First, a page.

Download the new version and install on the top of the previous one
Two nice tools to SandboxIE made by users:
- BorderGuard: a Sandboxie border indicator - Provides any color of border around the active window if it is sandboxed.
- Sandbox Marker: Notifier for sandboxed applications - writes the blinking (two-colored) text SANDBOXED to the windows title bar and the notifiers tray icon will change.
Both can be customized by user.
Is it possible to install this under Returnil to see if the upgrade goes ok, or will returnilmess with it?
It does not require a restart as long as you have a previous version installed.
Yes, I just wondered would Returnil perhaps cause a problem with the installation of the driver, otherwise it doesn't like my laptop as it just blacked out the screen during the driver install
Yes thats right,sorry for not explaining that clearly. Point is that if you have a resident keylogger on your system(and some are hard to detect) then anything beneficial SandBoxie can deliver is utterly pointless.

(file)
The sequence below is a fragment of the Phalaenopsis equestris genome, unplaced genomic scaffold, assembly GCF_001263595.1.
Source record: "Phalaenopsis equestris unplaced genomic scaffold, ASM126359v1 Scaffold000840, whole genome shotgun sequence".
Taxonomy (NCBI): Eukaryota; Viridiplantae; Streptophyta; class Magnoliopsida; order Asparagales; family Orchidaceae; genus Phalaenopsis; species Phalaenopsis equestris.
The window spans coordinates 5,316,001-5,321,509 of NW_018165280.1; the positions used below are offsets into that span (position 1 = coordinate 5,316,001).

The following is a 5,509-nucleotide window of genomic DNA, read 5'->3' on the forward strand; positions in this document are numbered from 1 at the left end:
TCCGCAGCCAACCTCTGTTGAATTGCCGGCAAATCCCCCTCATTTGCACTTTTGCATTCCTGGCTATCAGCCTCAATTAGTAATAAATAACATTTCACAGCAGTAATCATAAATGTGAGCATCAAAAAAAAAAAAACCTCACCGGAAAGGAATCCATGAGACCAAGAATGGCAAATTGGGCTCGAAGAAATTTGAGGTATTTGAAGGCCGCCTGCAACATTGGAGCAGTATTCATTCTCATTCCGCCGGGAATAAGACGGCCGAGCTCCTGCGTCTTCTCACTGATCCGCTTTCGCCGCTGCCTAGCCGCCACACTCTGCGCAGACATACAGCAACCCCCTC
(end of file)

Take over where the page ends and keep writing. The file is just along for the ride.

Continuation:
Some keyloggers come with their own FTP server and can connect straight to the WEB(bad guy),so a CLEAN system is what make SBIE very usefull if configured the right way.
Sadly installing this version crashes my system, or uninstalling ver 3.22 does, as initially I tried an update over 3.22 with Returnil protection which resulted in a black screen, I have now just tried to uninstall the prior ver 3.22 without Returnil protection and I have a black screen DOH!!
Win XP sp2 fully patched
Security software installed SSM (disabled for install/uninstall), Avast! (disabled for install/uninstall), Sygate Firewall.
Success after a bit of bad behavior I was able to uninstall 3.22 on second attempt and installation of 3.30 was uneventful
You may want to be aware of this bug with 3.30. Tzuk acknowledges it, but may be a while before he makes corrections.
Han, I'm a "keep it simple" type of guy (as indicated in some of my other posts on Wilders) and can tell you that I consider Sandboxie a very good fit for my style. If your primary intention for using Sandboxie is to safely surf the web, then "yes", it's newbie friendly. Just click on the Sandboxie icon in the system tray and choose the run browser sandboxed selection. That's it.
It's also very lightweight and not an intrusion on your system resources.
Thanks for that, I did have a quick look for issues, must have missed that one. Not one I'd worry about personally I don't think.